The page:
Strange year for spuds

Tom Campbell planted his first potato crop when he was just out of high school. But Campbell, 57, has never seen a year as strange and challenging for area potato growers as 2016.

Tom Campbell planted his first potato crop when he was just out of high school. But Campbell, 57, has never seen a year as strange and challenging for area potato growers as 2016.

  “It’s been one for the record books. But we’ll put it behind us and never look back,” says the Grafton, N.D., producer.

  Freezing temperatures over the weekend appear to have effectively ended the harvest for northwest Minnesota and northeast North Dakota potato growers. The harvest - which lasted as much as two months longer than usual for some growers - brought heavy rains, soggy fields, rising prices and exceptionally warm temperatures in late October and the the first half of November.

  The crop year also brought wide variation in yields and profits. Growers who enjoyed average or slightly-below-average yields, and who didn’t contract to sell their potatoes earlier this year at low prices, will be able to take advantage of higher prices and do relatively well financially. Growers with poor crops, or who contracted their potatoes previously at lower prices, won’t do so well, officials say.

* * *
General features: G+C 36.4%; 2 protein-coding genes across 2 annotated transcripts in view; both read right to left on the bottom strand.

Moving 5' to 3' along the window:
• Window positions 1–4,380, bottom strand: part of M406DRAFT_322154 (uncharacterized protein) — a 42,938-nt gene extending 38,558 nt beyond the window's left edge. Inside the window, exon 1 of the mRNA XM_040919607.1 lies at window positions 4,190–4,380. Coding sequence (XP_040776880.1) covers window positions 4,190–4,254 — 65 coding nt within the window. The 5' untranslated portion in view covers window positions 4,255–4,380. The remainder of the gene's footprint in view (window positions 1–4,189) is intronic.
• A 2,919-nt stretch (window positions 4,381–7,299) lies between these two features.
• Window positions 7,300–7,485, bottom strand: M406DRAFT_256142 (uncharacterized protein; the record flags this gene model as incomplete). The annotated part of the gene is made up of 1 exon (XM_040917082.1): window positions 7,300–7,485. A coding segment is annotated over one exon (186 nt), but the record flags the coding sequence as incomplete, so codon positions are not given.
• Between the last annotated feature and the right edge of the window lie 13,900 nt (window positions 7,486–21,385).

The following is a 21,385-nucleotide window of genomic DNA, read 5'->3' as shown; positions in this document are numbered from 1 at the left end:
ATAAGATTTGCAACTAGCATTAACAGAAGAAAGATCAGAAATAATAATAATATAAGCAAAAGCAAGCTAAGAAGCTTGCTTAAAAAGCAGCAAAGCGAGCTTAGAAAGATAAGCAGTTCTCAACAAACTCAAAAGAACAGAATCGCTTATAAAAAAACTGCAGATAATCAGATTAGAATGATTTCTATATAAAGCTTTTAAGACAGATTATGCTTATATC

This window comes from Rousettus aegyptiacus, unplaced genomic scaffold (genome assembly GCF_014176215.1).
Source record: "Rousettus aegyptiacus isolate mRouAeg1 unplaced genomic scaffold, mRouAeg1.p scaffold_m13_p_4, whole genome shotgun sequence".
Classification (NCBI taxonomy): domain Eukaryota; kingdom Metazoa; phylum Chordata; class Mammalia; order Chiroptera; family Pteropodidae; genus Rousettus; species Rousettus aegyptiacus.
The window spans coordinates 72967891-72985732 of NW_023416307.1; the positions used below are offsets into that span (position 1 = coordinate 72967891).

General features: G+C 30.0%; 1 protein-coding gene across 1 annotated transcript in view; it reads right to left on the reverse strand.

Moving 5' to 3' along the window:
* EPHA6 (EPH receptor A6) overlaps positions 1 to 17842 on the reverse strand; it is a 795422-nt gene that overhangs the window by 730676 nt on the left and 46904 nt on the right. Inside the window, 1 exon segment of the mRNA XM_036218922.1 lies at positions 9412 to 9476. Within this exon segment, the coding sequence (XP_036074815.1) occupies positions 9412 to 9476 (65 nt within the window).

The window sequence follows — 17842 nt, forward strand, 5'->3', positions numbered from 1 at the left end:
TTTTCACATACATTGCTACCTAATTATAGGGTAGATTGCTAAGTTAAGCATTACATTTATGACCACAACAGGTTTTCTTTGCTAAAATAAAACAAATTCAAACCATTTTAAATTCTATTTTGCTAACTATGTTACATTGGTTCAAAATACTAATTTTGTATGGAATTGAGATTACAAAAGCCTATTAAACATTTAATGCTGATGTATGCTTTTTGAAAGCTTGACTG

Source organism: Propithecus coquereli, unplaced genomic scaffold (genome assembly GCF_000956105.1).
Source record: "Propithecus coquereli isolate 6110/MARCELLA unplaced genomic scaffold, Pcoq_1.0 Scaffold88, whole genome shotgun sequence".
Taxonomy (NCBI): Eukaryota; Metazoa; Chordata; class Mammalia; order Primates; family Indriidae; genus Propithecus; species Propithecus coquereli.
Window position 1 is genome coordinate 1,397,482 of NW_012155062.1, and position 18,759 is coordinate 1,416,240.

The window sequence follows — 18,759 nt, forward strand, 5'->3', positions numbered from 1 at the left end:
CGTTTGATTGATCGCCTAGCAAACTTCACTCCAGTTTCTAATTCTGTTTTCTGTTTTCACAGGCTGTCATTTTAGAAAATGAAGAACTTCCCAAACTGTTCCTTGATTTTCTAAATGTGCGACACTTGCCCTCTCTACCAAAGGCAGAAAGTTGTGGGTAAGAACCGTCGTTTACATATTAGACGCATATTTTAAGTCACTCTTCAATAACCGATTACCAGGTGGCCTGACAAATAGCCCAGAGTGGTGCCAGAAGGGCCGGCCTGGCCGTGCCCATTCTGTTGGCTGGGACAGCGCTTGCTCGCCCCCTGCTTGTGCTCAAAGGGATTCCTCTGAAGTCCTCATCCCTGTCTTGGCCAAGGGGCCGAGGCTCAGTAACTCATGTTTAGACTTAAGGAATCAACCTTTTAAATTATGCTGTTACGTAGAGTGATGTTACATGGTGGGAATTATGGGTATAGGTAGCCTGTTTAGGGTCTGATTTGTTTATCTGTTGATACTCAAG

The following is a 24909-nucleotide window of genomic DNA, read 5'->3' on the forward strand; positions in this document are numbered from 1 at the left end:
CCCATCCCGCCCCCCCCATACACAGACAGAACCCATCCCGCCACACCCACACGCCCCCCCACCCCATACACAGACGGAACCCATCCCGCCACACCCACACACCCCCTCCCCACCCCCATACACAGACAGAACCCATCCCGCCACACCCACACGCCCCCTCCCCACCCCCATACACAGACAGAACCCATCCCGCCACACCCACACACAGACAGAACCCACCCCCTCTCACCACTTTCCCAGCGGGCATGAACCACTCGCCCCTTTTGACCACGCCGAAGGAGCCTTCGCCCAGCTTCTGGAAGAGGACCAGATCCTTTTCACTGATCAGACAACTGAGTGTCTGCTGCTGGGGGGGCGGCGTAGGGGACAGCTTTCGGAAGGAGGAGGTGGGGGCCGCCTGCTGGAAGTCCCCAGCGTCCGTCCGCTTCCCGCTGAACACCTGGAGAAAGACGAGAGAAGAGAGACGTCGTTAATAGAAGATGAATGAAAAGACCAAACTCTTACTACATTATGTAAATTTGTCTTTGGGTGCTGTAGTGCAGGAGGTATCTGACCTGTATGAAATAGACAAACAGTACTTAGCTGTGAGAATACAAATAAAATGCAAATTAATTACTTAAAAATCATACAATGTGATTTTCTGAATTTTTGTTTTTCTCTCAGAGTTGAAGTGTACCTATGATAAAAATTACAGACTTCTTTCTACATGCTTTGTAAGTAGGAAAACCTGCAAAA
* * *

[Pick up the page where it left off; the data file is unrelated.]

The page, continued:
The Red River Valley of eastern North Dakota and western Minnesota-where the two states’ potato production is concentrated-is the nation’s leading producer of red potatoes and the only region that produces in volume for all of the chip, fresh, seed and process markets.


  North Dakota is the nation’s fourth-leading potato producer, with Minnesota ranking seventh. The Red River Valley’s combined potato production ranks third, behind Washington and Idaho.

  But heavy rains in northeast North Dakota and northwest Minnesota - some fields in North Dakota’s Pembina and Walsh countries received more than 40 inches of rain this growing season, twice the average amount - will cut sharply into the area’s potato production.

  Severe hail also hurt some potato fields in the area, officials say.